BOZEMAN — As speculation and rumor swirl around the future of minor league baseball across the country after 2020, the uncertainty is rippling out to Montana and the Pioneer League.
Baseball America and the New York Times recently reported Major League Baseball’s intentions to renegotiate a "seismic shift" to its Professional Baseball Agreement with minor league baseball beginning in 2021, including a proposal to reduce the number of teams from 160 to 120.
Though in its preliminary stages, if adopted the proposal would eliminate Rookie and short-season Class A leagues, including the Pioneer, and instead having the 42 franchises subsequently without Player Development Contracts form a full-season "Dream League." The associated costs for smaller markets to maintain such teams would likely be too prohibitive, Baseball America executive editor JJ Cooper wrote earlier this week.
“Teams in those leagues would instead be encouraged to form summer wood bat amateur teams under the auspices and organization of MLB,” Cooper continued. “By doing so, MLB could assure cities that while they may no longer have MLB-affiliated teams, they still would have baseball tied to the MLB/MiLB umbrella.”
Though negotiations are underway, Cooper notes they are contentious and that both sides are “further apart than they have been in any PBA negotiation since 1990.” The current contract expires after 2020.
In Montana, fidgety general managers of the three Pioneer League franchises — the Billings Mustangs, Missoula Osprey and Great Falls Voyagers — can do little but wait it out and prepare for baseball as usual through 2020.
In general, they have been asked to refrain from substantive comment until further notice.
"This negotiation between the commissioner's office and minor league baseball office has just started and this is for after the 2020 season,” Osprey general manager Matt Ellis told 406mtsports.com and the Missoulian. “There's a lot of posturing going on and a lot of inaccurate stuff being said. We're continuing to move forward. We're confident that we're going to be fine."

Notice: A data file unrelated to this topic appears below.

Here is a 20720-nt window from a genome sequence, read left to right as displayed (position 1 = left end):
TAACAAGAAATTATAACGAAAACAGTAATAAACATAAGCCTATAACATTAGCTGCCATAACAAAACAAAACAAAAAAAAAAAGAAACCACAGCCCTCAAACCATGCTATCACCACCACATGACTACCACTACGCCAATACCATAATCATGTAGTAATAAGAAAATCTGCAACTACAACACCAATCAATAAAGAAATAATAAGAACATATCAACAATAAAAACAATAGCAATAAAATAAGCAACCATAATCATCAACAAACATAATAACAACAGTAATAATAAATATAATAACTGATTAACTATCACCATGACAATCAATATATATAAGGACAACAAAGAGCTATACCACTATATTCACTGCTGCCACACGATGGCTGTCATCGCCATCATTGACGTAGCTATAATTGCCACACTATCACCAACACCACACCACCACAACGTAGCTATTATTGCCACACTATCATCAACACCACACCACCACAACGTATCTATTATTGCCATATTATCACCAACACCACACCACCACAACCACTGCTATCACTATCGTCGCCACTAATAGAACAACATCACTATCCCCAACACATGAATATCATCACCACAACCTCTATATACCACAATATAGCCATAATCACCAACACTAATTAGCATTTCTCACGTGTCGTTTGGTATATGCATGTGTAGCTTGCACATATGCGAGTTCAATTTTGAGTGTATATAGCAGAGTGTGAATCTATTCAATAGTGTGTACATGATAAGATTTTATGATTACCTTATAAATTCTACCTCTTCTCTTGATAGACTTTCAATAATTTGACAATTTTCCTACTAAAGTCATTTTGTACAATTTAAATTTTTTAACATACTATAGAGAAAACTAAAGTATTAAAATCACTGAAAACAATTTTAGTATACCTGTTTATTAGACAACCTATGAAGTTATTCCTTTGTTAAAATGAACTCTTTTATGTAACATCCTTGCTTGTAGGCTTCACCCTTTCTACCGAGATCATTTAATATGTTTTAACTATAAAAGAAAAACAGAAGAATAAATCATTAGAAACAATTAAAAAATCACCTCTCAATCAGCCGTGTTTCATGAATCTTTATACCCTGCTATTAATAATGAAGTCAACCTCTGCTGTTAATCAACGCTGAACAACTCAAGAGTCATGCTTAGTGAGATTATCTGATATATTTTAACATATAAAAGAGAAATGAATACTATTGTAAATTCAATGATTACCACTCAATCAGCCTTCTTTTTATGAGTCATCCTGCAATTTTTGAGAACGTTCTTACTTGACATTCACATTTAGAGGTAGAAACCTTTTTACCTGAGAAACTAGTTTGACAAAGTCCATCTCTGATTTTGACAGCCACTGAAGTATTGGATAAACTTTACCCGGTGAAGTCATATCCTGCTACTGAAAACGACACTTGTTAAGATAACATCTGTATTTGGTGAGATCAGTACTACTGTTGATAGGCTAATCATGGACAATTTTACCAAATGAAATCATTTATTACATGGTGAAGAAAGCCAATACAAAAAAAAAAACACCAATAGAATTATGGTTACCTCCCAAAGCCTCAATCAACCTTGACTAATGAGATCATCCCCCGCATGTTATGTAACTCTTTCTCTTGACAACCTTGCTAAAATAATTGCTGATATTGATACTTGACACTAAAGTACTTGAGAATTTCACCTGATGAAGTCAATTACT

Said Billings Mustangs GM Gary Roller in a text to the Billings Gazette: “We can't comment other than to say we're aware that representatives from MLB and MiLB are currently engaged in discussions regarding the new professional baseball agreement that takes effect following the 2020 minor league season.”
In a phone call Thursday, Voyagers GM Scott Reasoner said he’s following the reports from afar while preparing for 2020.
“Obviously there’s some uncertainty in the negotiations and what could happen,” Reasoner said. “But we know in Great Falls we have great support and … we’re very committed to having baseball in some form after the 2020 season.”
Minor league baseball has been a summer staple in Montana dating back generations.
Great Falls and Billings have had teams since 1948, and the Mustangs have been affiliated with the Cincinnati Reds for 46 years. The Osprey have been in Missoula since 1999 but the town first had Pioneer League baseball with the Timberjacks in 1956.
Reasoner pointed to the contentious 1990 negotiations as reason for guarded optimism. Significant changes were made to the PBA after considerable compromise, but with little impact on the ground in minor league cities — though a dramatic reduction in teams wasn’t proposed then.
“So there is a precedent to these negotiations taking a while and having ideas floating out there,” he said.
Another reason for some optimism in Montana is the caliber of facilities. One of MLB's contentions with MiLB is that it says roughly one-fourth of minor-league ballparks are sub-standard; the stadiums in Billings, Missoula and Great Falls likely wouldn’t be among them.
But that won’t necessarily prevent the Pioneer League from being swept up in an overhaul. Cooper writes that any PBA agreement would have to include a guarantee from MiLB that all venues would be improved to MLB standards.
Other short-season leagues are similarly anxious.
Cooper writes that the Northwest League — comprised of teams in Oregon, Washington, Idaho and British Columbia — possibly could become full-season if the proposal is adopted. Or it could cease to exist.
“Am I concerned about it? I’d be naive to say I wasn’t,” Everett (Wash.) AquaSox general manager Danny Tetzlaff told the Everett Herald. “Anything that’s proposed that would dramatically affect your business model, then it would definitely catch your interest. I think it’s early for us to be too concerned. Right now, we’re focused on 2020 and we’ll keep doing it the way we’ve been doing it. ...
“I personally feel that it could possibly affect 42 communities across the country in the heart of America. I mean come on,” Tetzlaff added. “I think that’s crazy.”
Negotiations between MLB and MiLB are in a recess for postseason baseball but are scheduled to resume in November.
All the folks in Montana can do is wait and hope.
“Obviously there’s a lot of different ideas, rumors and speculation,” Reasoner said. “We’re waiting like everybody else to see what comes to fruition and getting ready for more baseball for 2020.”